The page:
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I will address racial harassment on college campuses and the growing and controversial efforts to regulate it. As the First Amendment issues involved in regulation have been extensively canvassed elsewhere, I will consider instead whether one might usefully think about harassment as discrimination—as some scholars have lately suggested—and whether, if harassment is so envisioned, it might run afoul of the Equal Protection Clause of the Fourteenth Amendment. I will use the problem of harassment to illuminate three approaches to Fourteenth Amendment jurisprudence, discussing the strengths and weaknesses of each and explaining which approach seems to be most sensible, and why.

I will suggest that for an originalist, what I call the anti-oppression principle might well be the most coherent model for resolving equal protection claims. Then, reading doctrine through the glass of this principle, I conclude (tentatively, I admit) that although much of what is termed racial harassment is permissible, if horrible, a Fourteenth Amendment action ought to lie if a state school refuses to protect its students of color from harassment that has analogues in forms of torment from which white students are pfotected—a situation that might be more common than it first appears.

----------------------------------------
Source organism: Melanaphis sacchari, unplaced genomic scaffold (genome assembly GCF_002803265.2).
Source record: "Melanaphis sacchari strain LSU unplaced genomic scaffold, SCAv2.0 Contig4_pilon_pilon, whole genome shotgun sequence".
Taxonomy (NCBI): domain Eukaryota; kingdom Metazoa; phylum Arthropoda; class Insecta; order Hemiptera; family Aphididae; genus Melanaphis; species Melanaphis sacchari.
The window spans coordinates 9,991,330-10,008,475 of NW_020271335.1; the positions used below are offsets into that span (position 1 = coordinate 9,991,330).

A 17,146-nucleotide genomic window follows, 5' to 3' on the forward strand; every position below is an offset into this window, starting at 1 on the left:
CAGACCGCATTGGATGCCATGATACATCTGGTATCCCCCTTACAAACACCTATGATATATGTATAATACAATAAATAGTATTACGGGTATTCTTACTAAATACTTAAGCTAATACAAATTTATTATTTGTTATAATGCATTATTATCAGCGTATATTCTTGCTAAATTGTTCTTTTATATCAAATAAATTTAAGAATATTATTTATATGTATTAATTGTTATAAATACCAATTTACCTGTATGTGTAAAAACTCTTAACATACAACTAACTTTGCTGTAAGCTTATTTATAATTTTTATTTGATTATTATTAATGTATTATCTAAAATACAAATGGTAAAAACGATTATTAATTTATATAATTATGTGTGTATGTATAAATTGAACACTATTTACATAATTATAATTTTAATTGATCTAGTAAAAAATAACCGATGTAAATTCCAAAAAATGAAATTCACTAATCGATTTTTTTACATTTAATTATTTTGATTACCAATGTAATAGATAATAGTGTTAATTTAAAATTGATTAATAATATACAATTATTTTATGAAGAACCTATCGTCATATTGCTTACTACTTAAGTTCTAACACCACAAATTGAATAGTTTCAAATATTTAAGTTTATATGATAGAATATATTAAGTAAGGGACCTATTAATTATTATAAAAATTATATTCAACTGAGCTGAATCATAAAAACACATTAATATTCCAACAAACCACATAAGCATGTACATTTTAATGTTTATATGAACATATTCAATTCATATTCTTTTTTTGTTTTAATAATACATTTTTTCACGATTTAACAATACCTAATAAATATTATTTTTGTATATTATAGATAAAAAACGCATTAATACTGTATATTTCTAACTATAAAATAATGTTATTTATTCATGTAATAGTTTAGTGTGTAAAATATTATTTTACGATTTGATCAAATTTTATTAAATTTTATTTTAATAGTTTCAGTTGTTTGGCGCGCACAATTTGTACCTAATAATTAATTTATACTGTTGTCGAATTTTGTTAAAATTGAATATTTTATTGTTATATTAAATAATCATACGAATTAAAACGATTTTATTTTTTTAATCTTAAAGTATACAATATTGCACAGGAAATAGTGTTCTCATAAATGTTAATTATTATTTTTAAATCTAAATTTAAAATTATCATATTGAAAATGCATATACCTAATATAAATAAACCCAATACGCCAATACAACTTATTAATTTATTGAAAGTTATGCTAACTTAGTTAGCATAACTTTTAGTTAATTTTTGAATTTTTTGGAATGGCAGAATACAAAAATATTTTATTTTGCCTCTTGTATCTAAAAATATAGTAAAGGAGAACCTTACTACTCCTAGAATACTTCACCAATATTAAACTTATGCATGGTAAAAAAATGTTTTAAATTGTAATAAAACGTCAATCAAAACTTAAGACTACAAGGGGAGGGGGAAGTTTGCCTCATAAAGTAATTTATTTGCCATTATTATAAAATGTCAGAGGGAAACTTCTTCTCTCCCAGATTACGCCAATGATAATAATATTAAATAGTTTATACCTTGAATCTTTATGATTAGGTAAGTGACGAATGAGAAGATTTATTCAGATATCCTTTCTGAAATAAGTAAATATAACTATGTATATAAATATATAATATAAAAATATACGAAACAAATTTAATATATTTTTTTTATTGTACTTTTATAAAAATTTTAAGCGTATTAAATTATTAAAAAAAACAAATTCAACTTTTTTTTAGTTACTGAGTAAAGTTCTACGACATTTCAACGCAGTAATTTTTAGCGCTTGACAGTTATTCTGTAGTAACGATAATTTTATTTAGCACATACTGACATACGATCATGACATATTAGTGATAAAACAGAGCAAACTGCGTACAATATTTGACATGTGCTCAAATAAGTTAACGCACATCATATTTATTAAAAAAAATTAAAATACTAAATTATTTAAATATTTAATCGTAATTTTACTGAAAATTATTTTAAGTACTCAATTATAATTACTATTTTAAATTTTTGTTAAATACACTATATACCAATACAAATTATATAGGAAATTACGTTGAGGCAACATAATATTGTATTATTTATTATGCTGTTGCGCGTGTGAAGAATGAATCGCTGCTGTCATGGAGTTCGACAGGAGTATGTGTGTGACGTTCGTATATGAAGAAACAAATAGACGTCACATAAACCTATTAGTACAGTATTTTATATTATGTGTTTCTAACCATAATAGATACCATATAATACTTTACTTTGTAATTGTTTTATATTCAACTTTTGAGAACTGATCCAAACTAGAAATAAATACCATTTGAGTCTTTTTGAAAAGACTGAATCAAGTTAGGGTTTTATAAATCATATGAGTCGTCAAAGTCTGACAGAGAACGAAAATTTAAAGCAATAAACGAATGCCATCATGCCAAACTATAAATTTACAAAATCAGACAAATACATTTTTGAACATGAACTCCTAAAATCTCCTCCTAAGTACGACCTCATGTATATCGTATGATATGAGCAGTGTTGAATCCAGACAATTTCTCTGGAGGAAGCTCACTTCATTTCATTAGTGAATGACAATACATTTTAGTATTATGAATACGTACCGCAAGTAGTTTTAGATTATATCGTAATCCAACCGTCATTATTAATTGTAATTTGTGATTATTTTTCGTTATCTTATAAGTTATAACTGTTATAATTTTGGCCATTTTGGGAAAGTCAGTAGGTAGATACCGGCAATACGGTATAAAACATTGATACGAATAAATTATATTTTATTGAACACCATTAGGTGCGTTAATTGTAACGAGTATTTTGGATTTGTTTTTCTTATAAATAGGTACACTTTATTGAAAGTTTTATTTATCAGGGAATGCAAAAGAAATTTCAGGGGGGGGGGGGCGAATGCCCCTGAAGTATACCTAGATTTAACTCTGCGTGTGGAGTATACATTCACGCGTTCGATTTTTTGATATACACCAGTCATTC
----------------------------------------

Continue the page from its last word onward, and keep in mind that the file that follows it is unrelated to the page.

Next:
As the title of this Article suggests, however, my conclusion is so far a tentative one. The reason for my caution relates to my approach to constitutional interpretation. I prefer models of constitutional interpretation resting on the text, structure, and history of the document itself; I suppose one would have to say that I am an originalist. At this point, however, my historical understanding of the framing of the Fourteenth Amendment rests entirely on a study of a handful of secondary sources. In a longer work now in progress, I will mine the primary sources; for the purposes of this Article, let" it suffice to say that my statements about the history should be taken as the very preliminary notions that I intend.

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